Movement in Brickwork

Movement of Brickwork

Movement in brickwork should be considered at the design stage of a project and implemented throughout the course of the project.

Movement Joints

Movement Joints

Sources of Movement

1. Moisture
2. Temperature
3. Loading
4. Creep
5. Chemical actions
6. Ground movement
7. Settlement

Reversible Movements

In general, reversible movements are caused by temperature changes. These can be calculated by referencing the coefficient of thermal expansion.

Irreversible Movements/Expansion

Movement in brickwork can be the result of a number of factors, one of which is, absorption of water molecules from a fired clay brick. This can cause can cause irreversible movement or expansion. This may continue for a number of years, but at a reduced rate.

Spacing of Movement Joints

The spacing and thickness of movement joints is related to the detailed design, length and height of the brickwork, together with any requirements for structural restraint.

Size and spacing of Movement Joints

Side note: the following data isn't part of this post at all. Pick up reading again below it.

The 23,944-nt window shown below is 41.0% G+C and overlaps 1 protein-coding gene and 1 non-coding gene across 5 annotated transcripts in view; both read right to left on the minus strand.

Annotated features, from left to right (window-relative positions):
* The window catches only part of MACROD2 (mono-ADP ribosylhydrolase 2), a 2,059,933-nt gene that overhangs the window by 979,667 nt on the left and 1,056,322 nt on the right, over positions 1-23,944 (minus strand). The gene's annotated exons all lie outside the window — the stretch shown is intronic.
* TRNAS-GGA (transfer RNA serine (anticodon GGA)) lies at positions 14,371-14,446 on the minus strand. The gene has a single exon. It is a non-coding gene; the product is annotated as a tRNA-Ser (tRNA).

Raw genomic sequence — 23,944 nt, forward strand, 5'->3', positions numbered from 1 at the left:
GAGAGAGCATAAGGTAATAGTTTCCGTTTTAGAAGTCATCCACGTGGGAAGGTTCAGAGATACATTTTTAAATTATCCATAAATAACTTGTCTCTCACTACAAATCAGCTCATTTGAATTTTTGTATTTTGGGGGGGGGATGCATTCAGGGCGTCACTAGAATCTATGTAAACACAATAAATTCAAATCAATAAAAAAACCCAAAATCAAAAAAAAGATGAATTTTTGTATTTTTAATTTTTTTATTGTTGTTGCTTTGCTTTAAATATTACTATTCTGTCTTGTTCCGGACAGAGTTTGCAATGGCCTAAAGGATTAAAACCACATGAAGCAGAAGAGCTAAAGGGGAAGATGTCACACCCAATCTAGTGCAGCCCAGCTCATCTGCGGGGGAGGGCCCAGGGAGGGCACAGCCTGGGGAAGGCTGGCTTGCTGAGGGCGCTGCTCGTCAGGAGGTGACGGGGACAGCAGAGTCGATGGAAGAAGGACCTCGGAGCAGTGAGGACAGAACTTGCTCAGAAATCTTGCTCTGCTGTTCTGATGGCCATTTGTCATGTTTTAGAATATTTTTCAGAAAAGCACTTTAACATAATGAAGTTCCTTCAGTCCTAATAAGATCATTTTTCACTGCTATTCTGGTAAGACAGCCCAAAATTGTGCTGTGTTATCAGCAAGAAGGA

For standard storey height walls, it is advisable that the joint width (mm) should be at least equal to the joint spacing (mm). Allow an additional 30% for the compressibility of the filler and the performance of appropriate sealers.

Positioning of Movement Joints

Positioning of Movement Joints

Example:

The movement joints at 10m centres will need to be approximately 13mm wide and the distance between movement joints should ideally never exceed 12m. Most construction works are to a 5/6 meter grid, therefore for design purposes it is normally accepted that the movement joints should be considered at 10/12 metre centres. Movement takes place around corners and not just in straight runs of masonry, therefore it is important to include all continuous masonry in assessment.

Spacing of Movement Joints in Lightly Restrained Walls

Unrestrained or lightly restrained walls (such as parapets and small freestanding walls) should be given double the amount of movement provision. In these cases, the distance between movement joints should be 5 – 6 metre centres, with coping and cappings at half these distances.

Vertical Movement of Brickwork

Clay and Concrete units have different movement characteristics, these differences being in both magnitude and direction. These should not be bonded together but separated by either a vertical or horizontal movement joint or slip plane.
When brickwork is used to clad a reinforced concrete frame, the design should make particular allowance for differential movement.

For further information on Movement in brickwork and reinforcement, please see Cracks in Brickwork Blog

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